I don't know why, but I have a distinct feeling something is coded in the snow's weekly plummet to earth. It may be global warming, the shift in climate, or just my wild imagination, but the downfall occurs with such regularity of late that I sense there's more to it. So I got out in it, in search of it's meaning.
The heavy fall began near rush hour this morning, but no school delay was called. Rather than have to make up yet another day lost to snow, school officials opted for an early dismissal. Thus, I had a porthole in which to voyage solo aloft the glistening, fleecy ground cover.
There is something about getting out on my cross country skis, alone, scraping through fresh snow, cutting a trail, that awakens me. There is an immediate peace, an instant sense of becoming one with nature. And even though my trek was along suburban streets, it was still for some time quiet but for the Song Sparrows' trills from across the partly iced-over brook. I wondered if this were not the message—the snow, and the birds, warbling in harmony just for me (skiing the flats has this effect, delusions surface, and I can see crystal clear beyond the horizon)—a dawning of a virginal earth, unstained by human nature.
Until the snow plow hammered past, leaving noxious fume in its path, returning me to Earth present.
(When I return home nearly two hours later, I am to find via research that people have been cross country skiing since prehistoric times—meaning since human beings first appeared on Earth—along the Baltic Shield. That's right, snow has never immobilized Scandinavians. And the repetitive motion of my skis are the same as earliest man's. This makes me feel even more like a snow goddess. Khione. I am she.)
* * *
Presently, I make my way along Rawson, down a small decline, and onto a flat with a certain cadence: a slightly bent leg out front, the back one in a deeper bend at the knee, dragging behind. I let it linger there until I can glide no more, and then thrust the back leg forward, and the other falls behind. The arms—poles in hand—do what the leg does opposite, and the method is repeated until I reach a soft coast.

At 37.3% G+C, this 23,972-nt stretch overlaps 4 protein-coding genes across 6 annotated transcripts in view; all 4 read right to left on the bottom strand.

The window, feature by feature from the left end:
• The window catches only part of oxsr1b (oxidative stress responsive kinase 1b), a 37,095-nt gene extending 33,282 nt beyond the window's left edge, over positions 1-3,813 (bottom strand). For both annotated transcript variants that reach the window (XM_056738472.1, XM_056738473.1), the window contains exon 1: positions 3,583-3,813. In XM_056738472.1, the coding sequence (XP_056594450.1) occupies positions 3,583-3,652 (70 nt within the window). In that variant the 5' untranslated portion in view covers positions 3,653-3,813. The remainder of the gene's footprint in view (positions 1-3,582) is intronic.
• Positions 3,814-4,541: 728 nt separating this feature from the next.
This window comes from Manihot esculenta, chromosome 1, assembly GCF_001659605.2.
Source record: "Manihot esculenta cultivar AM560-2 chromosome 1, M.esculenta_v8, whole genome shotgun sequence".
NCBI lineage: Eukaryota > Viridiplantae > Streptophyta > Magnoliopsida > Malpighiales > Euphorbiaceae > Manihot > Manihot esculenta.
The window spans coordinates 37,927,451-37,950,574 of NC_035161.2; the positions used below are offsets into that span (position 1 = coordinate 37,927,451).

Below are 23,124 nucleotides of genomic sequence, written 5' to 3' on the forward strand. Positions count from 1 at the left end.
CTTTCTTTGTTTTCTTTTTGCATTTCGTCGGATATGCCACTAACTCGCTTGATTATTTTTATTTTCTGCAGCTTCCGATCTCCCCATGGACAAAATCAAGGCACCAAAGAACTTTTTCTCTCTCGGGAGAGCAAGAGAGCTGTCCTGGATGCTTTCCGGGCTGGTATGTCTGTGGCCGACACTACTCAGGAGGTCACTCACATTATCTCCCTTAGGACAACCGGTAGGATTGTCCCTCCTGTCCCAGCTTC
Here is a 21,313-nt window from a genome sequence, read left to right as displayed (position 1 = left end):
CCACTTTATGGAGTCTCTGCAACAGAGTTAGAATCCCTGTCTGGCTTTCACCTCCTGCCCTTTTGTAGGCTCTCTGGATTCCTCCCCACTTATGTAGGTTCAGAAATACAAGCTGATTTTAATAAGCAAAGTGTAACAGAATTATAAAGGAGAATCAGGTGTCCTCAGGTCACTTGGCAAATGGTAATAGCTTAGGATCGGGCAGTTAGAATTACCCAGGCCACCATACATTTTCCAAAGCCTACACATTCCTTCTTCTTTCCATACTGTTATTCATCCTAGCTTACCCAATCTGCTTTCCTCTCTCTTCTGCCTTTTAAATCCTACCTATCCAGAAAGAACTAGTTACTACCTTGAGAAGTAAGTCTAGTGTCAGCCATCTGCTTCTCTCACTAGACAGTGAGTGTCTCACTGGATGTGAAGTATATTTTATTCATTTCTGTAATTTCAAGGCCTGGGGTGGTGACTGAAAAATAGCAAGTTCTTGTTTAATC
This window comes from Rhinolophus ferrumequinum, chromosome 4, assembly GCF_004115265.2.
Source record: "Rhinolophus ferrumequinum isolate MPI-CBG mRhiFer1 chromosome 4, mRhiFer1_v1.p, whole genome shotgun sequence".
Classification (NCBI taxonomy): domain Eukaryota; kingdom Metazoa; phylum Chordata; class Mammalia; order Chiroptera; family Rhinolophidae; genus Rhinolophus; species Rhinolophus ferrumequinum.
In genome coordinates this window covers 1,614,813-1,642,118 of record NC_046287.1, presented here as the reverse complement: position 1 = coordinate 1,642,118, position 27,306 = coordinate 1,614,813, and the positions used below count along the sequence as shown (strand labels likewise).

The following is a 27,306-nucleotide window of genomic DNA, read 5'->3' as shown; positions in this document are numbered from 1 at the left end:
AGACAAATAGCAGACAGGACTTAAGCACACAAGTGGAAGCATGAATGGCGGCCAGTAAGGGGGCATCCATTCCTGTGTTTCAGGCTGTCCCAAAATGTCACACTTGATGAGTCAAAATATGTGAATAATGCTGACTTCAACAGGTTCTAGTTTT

I glide past homes where large icicles cling precariously to rooflines, azalia bushes are buried in white fluff, the rims of basketball hoops are salted like margaritas, and a small trampoline looks like a snow cone. I see a "land clearing" sign, and I feel a wisp of sadness.
No one, except for a few cars passing slowly, is on the road but me. I am alone, keeping my own pace, no one to catch up to, no one to wait for. I've got a rhythm going, and it feels good. I feel it's all I really need. But then I see the hill ahead, and my heart rushes. I hurry up the incline, suddenly aware that I want to get to the top. I am in full stretch because I need to get to the top.
Because I need to go down.
And so I reach the crest and circle round, adjusting myself at the top, peering down to the bridge, where I know my downhill coast will come to a halt. I dig my poles into the snow under me, and push off. A joyful scream erupts (I am not even conscious of this) as I careen down the small slope, pass over a stream and arrive atop the bridge, where my stride is broken.
I do this three more times. It is like a drug. A selective-serotonin reuptake inhibitor.